In 1924 Notre Dame won its first consensus national title in football and over a series of months transformed the program from a rising powerhouse into America's most beloved gridiron team. This story is based on true events.
Friday, March 21, 1924 - University of Notre Dame
George Strickler walked down the tiny corridor behind the stands of the cavernous and castle-like fieldhouse like he had so many times before. With an anxious hitch in his step he made his way near the office that had become his second home since coming to Notre Dame in the fall of 1923 as a 20-year old sophomore. Just past the large window shining a rare spring South Bend beam of light through its glass and onto the backs of the stands hiding that echo-filled gym a group of junior managers huddled as they always did awaiting any instructions that might come their way. George walked past the young students and through the open doorway on his left. With his pen and paper in hand he was ready for anything to fulfill his duty as the student press assistant to the Coach. The football team head student manager Leo Sutliffe stood in the waiting room and motioned toward the large oak door to his right with the small silver cross hanging from a nail just above the small blue interlocking ‘ND' in the middle of the foggy brown stained glass window.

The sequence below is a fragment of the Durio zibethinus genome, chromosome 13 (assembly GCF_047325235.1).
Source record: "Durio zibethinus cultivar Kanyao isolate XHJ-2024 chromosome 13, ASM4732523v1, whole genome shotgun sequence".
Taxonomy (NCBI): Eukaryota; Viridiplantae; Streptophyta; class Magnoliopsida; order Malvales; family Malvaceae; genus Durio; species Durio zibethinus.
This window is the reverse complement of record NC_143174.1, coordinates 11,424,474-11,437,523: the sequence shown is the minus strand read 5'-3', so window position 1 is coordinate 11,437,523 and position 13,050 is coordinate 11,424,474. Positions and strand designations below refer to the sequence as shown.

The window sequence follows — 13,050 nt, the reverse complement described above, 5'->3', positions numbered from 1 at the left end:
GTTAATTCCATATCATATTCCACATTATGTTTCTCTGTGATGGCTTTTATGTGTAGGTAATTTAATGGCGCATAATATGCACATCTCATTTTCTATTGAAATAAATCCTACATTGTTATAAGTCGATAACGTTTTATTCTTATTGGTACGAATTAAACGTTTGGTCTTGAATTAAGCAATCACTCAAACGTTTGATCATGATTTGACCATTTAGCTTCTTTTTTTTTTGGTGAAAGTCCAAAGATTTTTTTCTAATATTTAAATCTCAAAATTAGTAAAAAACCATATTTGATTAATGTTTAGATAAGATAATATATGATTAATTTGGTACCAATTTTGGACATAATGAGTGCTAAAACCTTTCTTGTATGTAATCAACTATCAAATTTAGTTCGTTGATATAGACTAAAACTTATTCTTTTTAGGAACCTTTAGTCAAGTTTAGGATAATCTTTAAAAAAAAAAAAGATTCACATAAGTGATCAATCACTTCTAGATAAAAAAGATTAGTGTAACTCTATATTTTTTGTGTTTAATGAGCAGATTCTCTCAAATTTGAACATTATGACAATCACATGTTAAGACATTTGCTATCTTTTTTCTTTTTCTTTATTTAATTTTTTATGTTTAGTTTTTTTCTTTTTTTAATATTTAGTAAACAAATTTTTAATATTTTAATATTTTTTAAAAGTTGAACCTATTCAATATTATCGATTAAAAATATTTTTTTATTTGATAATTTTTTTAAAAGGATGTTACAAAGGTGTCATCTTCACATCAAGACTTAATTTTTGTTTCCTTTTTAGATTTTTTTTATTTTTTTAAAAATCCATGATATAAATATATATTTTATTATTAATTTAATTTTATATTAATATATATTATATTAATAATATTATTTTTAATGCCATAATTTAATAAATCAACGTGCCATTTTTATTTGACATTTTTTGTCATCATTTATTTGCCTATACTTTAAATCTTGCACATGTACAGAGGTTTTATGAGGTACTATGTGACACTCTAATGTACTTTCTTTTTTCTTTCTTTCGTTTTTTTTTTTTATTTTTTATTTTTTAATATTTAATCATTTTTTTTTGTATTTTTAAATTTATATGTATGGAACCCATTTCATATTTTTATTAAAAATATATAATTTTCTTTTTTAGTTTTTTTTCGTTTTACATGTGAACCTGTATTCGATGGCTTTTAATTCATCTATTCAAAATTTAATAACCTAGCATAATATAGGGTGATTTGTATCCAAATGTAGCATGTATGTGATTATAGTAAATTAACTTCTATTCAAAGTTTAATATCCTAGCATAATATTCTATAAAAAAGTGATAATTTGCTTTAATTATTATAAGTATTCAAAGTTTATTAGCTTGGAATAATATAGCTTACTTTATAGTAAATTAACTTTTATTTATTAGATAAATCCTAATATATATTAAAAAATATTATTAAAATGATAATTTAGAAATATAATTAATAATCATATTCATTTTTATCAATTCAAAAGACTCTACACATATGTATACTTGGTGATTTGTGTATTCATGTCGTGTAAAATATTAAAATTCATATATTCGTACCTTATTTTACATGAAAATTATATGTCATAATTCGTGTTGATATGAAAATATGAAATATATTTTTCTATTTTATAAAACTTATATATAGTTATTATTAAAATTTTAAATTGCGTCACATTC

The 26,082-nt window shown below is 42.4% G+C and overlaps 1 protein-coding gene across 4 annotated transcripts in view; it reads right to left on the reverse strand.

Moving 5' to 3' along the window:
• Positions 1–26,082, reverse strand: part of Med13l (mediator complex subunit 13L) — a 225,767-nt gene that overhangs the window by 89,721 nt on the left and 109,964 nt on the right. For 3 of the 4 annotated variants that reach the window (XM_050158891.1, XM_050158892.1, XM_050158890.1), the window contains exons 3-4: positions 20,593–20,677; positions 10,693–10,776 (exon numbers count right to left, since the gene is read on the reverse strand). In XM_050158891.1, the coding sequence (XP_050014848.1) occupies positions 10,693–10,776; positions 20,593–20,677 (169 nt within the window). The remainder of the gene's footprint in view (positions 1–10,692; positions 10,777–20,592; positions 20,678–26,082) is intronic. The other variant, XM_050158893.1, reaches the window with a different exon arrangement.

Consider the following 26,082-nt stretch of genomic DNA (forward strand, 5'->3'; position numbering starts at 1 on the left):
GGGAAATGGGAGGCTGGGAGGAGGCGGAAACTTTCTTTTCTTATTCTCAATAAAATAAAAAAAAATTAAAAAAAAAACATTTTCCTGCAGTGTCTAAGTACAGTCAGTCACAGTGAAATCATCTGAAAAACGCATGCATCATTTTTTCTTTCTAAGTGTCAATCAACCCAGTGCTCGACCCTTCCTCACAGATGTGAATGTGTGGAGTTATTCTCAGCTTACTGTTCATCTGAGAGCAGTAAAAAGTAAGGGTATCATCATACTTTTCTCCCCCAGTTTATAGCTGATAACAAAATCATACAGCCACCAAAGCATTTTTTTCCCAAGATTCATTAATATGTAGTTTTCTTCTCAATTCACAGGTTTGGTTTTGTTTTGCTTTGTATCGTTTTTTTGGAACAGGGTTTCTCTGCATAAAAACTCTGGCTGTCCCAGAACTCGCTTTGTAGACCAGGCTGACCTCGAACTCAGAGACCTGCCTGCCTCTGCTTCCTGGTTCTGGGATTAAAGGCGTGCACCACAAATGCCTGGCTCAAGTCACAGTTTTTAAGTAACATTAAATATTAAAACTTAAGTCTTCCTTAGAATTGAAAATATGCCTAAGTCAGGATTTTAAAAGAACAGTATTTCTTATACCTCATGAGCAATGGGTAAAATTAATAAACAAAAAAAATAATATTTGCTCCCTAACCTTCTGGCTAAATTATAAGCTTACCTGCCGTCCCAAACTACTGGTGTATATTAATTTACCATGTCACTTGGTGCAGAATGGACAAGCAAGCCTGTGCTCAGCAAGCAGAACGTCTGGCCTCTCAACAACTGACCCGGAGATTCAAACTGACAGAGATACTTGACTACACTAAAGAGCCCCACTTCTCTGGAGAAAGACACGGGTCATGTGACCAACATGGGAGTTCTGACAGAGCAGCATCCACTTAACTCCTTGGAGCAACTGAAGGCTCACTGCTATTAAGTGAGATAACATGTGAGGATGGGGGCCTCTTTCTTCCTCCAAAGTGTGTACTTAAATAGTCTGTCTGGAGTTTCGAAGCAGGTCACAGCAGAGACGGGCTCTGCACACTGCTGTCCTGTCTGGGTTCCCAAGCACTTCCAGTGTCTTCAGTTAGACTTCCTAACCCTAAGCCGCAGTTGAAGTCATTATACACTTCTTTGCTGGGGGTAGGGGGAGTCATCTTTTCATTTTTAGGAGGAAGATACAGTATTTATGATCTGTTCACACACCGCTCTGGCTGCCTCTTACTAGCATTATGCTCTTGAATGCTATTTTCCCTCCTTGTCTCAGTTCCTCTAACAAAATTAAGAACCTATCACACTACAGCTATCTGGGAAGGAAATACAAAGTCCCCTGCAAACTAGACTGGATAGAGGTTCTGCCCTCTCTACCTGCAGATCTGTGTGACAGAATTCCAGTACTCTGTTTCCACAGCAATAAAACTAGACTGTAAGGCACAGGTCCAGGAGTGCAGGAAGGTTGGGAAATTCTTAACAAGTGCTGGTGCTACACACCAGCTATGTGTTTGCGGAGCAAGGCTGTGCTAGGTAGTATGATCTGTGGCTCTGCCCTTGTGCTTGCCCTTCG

"He just got back," Leo said shifting his weight back and forth on his stringy 6'3" frame.
George nodded without saying anything in reply. His relationship with Leo had always been icy and they rarely talked. There was awkwardness between them because in Leo's eyes his position was more important and prestigious although he didn't always feel that way with George around. Leo wasn't just the head football manager he was Coach's student manager which meant handling duties with track in the football off-season. As such, Leo could boast as being as close to Coach as any student not on the football team. Despite this, Leo sometimes felt like a glorified secretary---merely an accountant there to balance the numbers and keep a budget---and while that job came with many perks he often felt like a baby-sitter of all the junior managers and wasn't nearly as privy to all the juicy rumors that came George Strickler's way. There was an air of jealousy on Leo's part especially because George, being the smart press assistant that he was, didn't share many details of his conversations with Coach.
George knocked lightly on the oak door and entered. Hanging his hat and coat up on the rack in the corner stood Knute Rockne head football coach and athletic director at Notre Dame. Twisting his short and stout body to his left Rockne peeked over his shoulder knowing by the knock who had just entered his office.
"Hello George," Rockne said in his firm but high-pitched tone prolonging the middle pronunciation of his name like he did with so many others.